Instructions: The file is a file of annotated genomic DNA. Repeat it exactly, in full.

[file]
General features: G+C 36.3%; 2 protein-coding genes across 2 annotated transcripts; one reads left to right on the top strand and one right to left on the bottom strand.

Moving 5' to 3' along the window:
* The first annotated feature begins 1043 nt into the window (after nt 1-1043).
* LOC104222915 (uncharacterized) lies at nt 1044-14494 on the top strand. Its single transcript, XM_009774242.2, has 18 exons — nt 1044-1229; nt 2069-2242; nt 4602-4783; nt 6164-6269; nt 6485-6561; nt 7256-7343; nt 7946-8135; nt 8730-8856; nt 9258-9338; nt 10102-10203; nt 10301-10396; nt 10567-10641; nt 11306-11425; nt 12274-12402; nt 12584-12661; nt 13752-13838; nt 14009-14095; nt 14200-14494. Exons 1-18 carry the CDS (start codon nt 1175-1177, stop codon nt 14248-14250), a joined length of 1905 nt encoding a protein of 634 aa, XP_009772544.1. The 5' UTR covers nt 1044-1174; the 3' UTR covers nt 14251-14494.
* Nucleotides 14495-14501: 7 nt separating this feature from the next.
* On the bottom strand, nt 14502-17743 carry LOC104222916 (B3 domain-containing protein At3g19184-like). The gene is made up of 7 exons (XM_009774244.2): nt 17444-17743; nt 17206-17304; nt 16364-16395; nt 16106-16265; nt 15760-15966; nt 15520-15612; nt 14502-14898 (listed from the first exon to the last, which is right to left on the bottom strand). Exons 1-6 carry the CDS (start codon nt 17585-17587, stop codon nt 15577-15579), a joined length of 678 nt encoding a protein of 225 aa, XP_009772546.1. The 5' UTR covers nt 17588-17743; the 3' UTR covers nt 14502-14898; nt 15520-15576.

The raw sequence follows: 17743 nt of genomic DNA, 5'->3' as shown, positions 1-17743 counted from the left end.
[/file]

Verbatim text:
General features: G+C 36.3%; 2 protein-coding genes across 2 annotated transcripts; one reads left to right on the top strand and one right to left on the bottom strand.

Moving 5' to 3' along the window:
* The first annotated feature begins 1043 nt into the window (after nt 1-1043).
* LOC104222915 (uncharacterized) lies at nt 1044-14494 on the top strand. Its single transcript, XM_009774242.2, has 18 exons — nt 1044-1229; nt 2069-2242; nt 4602-4783; nt 6164-6269; nt 6485-6561; nt 7256-7343; nt 7946-8135; nt 8730-8856; nt 9258-9338; nt 10102-10203; nt 10301-10396; nt 10567-10641; nt 11306-11425; nt 12274-12402; nt 12584-12661; nt 13752-13838; nt 14009-14095; nt 14200-14494. Exons 1-18 carry the CDS (start codon nt 1175-1177, stop codon nt 14248-14250), a joined length of 1905 nt encoding a protein of 634 aa, XP_009772544.1. The 5' UTR covers nt 1044-1174; the 3' UTR covers nt 14251-14494.
* Nucleotides 14495-14501: 7 nt separating this feature from the next.
* On the bottom strand, nt 14502-17743 carry LOC104222916 (B3 domain-containing protein At3g19184-like). The gene is made up of 7 exons (XM_009774244.2): nt 17444-17743; nt 17206-17304; nt 16364-16395; nt 16106-16265; nt 15760-15966; nt 15520-15612; nt 14502-14898 (listed from the first exon to the last, which is right to left on the bottom strand). Exons 1-6 carry the CDS (start codon nt 17585-17587, stop codon nt 15577-15579), a joined length of 678 nt encoding a protein of 225 aa, XP_009772546.1. The 5' UTR covers nt 17588-17743; the 3' UTR covers nt 14502-14898; nt 15520-15576.

The raw sequence follows: 17743 nt of genomic DNA, 5'->3' as shown, positions 1-17743 counted from the left end.